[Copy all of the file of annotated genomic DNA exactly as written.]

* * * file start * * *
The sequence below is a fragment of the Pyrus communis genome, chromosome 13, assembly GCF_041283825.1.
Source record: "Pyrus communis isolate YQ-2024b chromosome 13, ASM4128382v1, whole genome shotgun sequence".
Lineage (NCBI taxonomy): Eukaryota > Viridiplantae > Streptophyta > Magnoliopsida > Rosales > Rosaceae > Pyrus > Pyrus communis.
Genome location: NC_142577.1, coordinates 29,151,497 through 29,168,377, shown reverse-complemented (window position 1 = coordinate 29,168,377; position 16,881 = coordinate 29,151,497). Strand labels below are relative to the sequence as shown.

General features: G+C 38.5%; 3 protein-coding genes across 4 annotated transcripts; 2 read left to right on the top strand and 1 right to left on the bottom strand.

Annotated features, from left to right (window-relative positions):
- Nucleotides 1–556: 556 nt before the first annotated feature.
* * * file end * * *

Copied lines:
The sequence below is a fragment of the Pyrus communis genome, chromosome 13, assembly GCF_041283825.1.
Source record: "Pyrus communis isolate YQ-2024b chromosome 13, ASM4128382v1, whole genome shotgun sequence".
Lineage (NCBI taxonomy): Eukaryota > Viridiplantae > Streptophyta > Magnoliopsida > Rosales > Rosaceae > Pyrus > Pyrus communis.
Genome location: NC_142577.1, coordinates 29,151,497 through 29,168,377, shown reverse-complemented (window position 1 = coordinate 29,168,377; position 16,881 = coordinate 29,151,497). Strand labels below are relative to the sequence as shown.

General features: G+C 38.5%; 3 protein-coding genes across 4 annotated transcripts; 2 read left to right on the top strand and 1 right to left on the bottom strand.

Annotated features, from left to right (window-relative positions):
- Nucleotides 1–556: 556 nt before the first annotated feature.